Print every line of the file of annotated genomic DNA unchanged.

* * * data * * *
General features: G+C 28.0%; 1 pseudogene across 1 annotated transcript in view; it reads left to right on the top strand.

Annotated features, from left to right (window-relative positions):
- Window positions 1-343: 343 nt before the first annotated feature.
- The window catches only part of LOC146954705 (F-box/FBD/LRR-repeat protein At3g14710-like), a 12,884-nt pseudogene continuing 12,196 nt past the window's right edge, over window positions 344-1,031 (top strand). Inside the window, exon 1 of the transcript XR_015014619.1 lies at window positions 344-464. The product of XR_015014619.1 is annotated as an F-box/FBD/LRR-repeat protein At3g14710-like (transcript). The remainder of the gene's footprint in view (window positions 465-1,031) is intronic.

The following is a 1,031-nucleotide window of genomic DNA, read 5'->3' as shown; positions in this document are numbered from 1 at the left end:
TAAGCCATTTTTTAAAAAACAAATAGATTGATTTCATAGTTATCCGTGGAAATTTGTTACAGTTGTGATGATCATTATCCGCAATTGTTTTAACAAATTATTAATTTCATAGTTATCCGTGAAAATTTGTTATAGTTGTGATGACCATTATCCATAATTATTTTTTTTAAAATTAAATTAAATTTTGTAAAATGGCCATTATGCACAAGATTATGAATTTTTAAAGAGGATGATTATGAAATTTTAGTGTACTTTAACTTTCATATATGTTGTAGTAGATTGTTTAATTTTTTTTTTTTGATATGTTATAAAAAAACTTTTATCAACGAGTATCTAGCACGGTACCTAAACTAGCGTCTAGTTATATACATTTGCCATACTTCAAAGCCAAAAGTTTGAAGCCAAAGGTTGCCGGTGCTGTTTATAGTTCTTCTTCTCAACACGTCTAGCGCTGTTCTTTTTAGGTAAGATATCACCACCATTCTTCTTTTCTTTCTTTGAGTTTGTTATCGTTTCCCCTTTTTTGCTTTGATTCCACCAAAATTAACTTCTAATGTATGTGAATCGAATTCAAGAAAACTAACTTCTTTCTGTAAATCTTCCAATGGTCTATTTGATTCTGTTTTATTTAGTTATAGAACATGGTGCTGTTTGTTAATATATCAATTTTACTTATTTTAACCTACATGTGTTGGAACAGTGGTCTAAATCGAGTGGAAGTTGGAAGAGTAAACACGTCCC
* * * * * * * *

General features: G+C 28.0%; 1 pseudogene across 1 annotated transcript in view; it reads left to right on the top strand.

Annotated features, from left to right (window-relative positions):
- Window positions 1-343: 343 nt before the first annotated feature.
- The window catches only part of LOC146954705 (F-box/FBD/LRR-repeat protein At3g14710-like), a 12,884-nt pseudogene continuing 12,196 nt past the window's right edge, over window positions 344-1,031 (top strand). Inside the window, exon 1 of the transcript XR_015014619.1 lies at window positions 344-464. The product of XR_015014619.1 is annotated as an F-box/FBD/LRR-repeat protein At3g14710-like (transcript). The remainder of the gene's footprint in view (window positions 465-1,031) is intronic.

The following is a 1,031-nucleotide window of genomic DNA, read 5'->3' as shown; positions in this document are numbered from 1 at the left end:
TAAGCCATTTTTTAAAAAACAAATAGATTGATTTCATAGTTATCCGTGGAAATTTGTTACAGTTGTGATGATCATTATCCGCAATTGTTTTAACAAATTATTAATTTCATAGTTATCCGTGAAAATTTGTTATAGTTGTGATGACCATTATCCATAATTATTTTTTTTAAAATTAAATTAAATTTTGTAAAATGGCCATTATGCACAAGATTATGAATTTTTAAAGAGGATGATTATGAAATTTTAGTGTACTTTAACTTTCATATATGTTGTAGTAGATTGTTTAATTTTTTTTTTTTGATATGTTATAAAAAAACTTTTATCAACGAGTATCTAGCACGGTACCTAAACTAGCGTCTAGTTATATACATTTGCCATACTTCAAAGCCAAAAGTTTGAAGCCAAAGGTTGCCGGTGCTGTTTATAGTTCTTCTTCTCAACACGTCTAGCGCTGTTCTTTTTAGGTAAGATATCACCACCATTCTTCTTTTCTTTCTTTGAGTTTGTTATCGTTTCCCCTTTTTTGCTTTGATTCCACCAAAATTAACTTCTAATGTATGTGAATCGAATTCAAGAAAACTAACTTCTTTCTGTAAATCTTCCAATGGTCTATTTGATTCTGTTTTATTTAGTTATAGAACATGGTGCTGTTTGTTAATATATCAATTTTACTTATTTTAACCTACATGTGTTGGAACAGTGGTCTAAATCGAGTGGAAGTTGGAAGAGTAAACACGTCCC